They never fought; but never made love like their neighbors either. The only thing louder than their neighbors fighting was their lovemaking. They had a studio apartment so everything that went on, went on the other side of the living room wall. Sheila and Herbert could’ve gone into their bedroom and closed the door and heard nothing but neither ever suggested it. They just pretended that no one was getting laid like it was the last time before the meteor hit.
They don’t even know their names so he’d taken to calling them Katherine and Spencer. Herbert wanted Sheila to act like Katherine, screaming, moaning and yelling out sexual commands, but Sheila, who was doing her own fantasizing, which was not all that different, was afraid of turning Herbert off and away from her.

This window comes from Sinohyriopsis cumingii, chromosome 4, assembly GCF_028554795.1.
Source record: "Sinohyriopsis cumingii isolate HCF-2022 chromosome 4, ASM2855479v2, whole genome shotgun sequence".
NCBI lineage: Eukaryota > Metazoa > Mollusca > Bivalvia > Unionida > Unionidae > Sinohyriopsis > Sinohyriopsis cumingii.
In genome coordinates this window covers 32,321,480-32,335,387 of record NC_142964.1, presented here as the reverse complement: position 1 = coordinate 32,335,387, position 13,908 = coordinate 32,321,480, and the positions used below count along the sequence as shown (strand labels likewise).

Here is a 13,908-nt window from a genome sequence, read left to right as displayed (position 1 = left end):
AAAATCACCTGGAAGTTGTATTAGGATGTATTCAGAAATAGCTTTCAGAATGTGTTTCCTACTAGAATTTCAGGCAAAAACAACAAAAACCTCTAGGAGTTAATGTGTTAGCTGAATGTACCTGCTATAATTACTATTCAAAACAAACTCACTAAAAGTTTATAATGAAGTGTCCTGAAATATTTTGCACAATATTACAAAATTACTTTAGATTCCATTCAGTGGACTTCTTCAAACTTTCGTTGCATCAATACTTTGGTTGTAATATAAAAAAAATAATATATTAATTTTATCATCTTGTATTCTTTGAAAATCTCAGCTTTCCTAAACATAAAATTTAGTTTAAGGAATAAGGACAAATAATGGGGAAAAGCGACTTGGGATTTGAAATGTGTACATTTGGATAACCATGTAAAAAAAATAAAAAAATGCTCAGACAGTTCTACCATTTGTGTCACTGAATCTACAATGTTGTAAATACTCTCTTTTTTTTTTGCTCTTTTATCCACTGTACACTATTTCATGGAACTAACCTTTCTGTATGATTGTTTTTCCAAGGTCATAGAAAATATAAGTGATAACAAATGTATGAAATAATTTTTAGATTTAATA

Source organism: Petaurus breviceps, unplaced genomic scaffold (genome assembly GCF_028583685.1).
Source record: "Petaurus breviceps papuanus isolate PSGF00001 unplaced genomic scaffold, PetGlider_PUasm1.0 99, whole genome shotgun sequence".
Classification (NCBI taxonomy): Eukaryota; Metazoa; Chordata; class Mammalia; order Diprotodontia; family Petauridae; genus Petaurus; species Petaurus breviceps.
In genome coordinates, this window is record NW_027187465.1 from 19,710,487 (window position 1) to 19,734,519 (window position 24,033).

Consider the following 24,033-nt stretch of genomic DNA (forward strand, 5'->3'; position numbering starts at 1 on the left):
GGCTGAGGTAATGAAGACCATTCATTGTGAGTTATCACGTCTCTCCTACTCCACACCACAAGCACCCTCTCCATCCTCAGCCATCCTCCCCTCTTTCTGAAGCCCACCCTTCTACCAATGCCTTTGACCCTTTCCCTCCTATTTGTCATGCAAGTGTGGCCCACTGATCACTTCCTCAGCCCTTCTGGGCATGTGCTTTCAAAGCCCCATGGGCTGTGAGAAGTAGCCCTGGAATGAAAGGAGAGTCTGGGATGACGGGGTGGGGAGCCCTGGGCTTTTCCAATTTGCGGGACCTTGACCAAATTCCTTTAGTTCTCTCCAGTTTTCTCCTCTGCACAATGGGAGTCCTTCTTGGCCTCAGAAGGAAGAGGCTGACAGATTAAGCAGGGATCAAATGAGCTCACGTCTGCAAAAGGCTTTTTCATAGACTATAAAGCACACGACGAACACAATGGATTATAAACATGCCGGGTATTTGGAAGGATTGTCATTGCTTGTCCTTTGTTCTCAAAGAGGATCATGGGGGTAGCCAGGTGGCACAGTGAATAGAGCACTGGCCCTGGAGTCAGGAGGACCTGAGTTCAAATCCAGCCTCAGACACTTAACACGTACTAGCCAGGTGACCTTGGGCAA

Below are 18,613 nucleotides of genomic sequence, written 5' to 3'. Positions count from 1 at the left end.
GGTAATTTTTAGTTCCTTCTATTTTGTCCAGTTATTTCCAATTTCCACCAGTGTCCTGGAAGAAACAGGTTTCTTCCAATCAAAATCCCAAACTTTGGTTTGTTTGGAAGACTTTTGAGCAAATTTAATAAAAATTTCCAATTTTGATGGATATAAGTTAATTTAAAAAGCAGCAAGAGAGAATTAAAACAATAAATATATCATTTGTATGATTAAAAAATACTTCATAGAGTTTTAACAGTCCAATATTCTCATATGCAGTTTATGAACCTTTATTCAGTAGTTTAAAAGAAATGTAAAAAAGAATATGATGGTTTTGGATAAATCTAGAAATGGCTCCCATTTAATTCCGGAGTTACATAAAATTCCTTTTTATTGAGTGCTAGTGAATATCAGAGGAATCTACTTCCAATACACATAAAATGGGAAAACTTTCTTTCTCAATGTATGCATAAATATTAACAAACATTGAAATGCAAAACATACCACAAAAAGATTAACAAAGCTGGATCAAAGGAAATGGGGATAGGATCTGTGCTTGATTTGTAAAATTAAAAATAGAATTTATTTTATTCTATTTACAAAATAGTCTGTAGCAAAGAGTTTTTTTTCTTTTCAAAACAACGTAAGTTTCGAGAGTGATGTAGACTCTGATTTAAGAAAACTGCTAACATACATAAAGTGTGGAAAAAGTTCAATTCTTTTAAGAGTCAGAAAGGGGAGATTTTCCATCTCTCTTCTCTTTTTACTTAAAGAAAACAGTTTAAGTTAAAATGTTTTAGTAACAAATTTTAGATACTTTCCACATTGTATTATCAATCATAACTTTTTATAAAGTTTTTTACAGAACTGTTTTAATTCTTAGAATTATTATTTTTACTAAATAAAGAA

“Here we go again,” Herbert took to saying when their noisemaking started. Over time he became more and more resentful and jealous. While Sheila on the other hand, fantasized that she was the woman next door and took to having her own quiet orgasms.
On a particular evening something next door triggered her and she got carried away and she began rocking her chair and moaning, her eyes closed and her hand rubbing herself; while Herbert, not knowing what to do, excused himself and went for a walk while she rocked herself into a screaming multi-orgasmic episode that had the neighbors worried enough to stop what they’re doing and knock on her door to see if she was okay.
Herbert was speechless when Sheila told him that she had invited Spencer and Katherine over for dinner on Friday night but she was firm in her resolve to get to know these people and hopefully have some of their passion rub off on Herbert.